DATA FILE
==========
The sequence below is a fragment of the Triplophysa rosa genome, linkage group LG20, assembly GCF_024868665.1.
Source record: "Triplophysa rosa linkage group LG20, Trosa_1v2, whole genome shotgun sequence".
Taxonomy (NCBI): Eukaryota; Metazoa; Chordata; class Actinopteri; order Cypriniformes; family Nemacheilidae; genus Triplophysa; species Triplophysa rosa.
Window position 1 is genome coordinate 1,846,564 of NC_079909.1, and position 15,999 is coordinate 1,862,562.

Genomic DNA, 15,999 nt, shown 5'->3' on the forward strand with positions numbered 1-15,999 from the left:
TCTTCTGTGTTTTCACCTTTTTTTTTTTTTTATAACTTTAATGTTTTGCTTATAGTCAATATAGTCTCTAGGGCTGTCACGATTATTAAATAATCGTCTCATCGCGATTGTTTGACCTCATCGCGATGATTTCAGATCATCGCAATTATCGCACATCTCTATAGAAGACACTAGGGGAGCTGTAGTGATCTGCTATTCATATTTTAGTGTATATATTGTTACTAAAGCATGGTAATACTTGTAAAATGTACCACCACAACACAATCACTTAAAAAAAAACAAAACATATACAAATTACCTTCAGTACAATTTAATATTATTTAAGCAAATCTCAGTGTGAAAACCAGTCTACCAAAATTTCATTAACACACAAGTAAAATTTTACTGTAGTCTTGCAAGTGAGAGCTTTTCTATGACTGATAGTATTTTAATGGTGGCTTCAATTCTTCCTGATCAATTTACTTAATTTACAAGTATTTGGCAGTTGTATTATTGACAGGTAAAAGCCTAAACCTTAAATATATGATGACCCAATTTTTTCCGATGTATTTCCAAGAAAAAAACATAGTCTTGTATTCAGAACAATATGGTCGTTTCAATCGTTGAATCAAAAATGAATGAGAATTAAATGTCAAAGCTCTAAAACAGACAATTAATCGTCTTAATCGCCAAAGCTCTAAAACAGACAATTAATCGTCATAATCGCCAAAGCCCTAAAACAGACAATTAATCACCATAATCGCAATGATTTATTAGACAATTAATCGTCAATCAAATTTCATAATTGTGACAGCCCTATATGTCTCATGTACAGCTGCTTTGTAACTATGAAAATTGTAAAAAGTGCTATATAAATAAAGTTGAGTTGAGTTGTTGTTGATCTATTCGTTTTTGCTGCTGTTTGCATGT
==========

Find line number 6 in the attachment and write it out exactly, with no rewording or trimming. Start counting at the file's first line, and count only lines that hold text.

TCTTCTGTGTTTTCACCTTTTTTTTTTTTTTATAACTTTAATGTTTTGCTTATAGTCAATATAGTCTCTAGGGCTGTCACGATTATTAAATAATCGTCTCATCGCGATTGTTTGACCTCATCGCGATGATTTCAGATCATCGCAATTATCGCACATCTCTATAGAAGACACTAGGGGAGCTGTAGTGATCTGCTATTCATATTTTAGTGTATATATTGTTACTAAAGCATGGTAATACTTGTAAAATGTACCACCACAACACAATCACTTAAAAAAAAACAAAACATATACAAATTACCTTCAGTACAATTTAATATTATTTAAGCAAATCTCAGTGTGAAAACCAGTCTACCAAAATTTCATTAACACACAAGTAAAATTTTACTGTAGTCTTGCAAGTGAGAGCTTTTCTATGACTGATAGTATTTTAATGGTGGCTTCAATTCTTCCTGATCAATTTACTTAATTTACAAGTATTTGGCAGTTGTATTATTGACAGGTAAAAGCCTAAACCTTAAATATATGATGACCCAATTTTTTCCGATGTATTTCCAAGAAAAAAACATAGTCTTGTATTCAGAACAATATGGTCGTTTCAATCGTTGAATCAAAAATGAATGAGAATTAAATGTCAAAGCTCTAAAACAGACAATTAATCGTCTTAATCGCCAAAGCTCTAAAACAGACAATTAATCGTCATAATCGCCAAAGCCCTAAAACAGACAATTAATCACCATAATCGCAATGATTTATTAGACAATTAATCGTCAATCAAATTTCATAATTGTGACAGCCCTATATGTCTCATGTACAGCTGCTTTGTAACTATGAAAATTGTAAAAAGTGCTATATAAATAAAGTTGAGTTGAGTTGTTGTTGATCTATTCGTTTTTGCTGCTGTTTGCATGT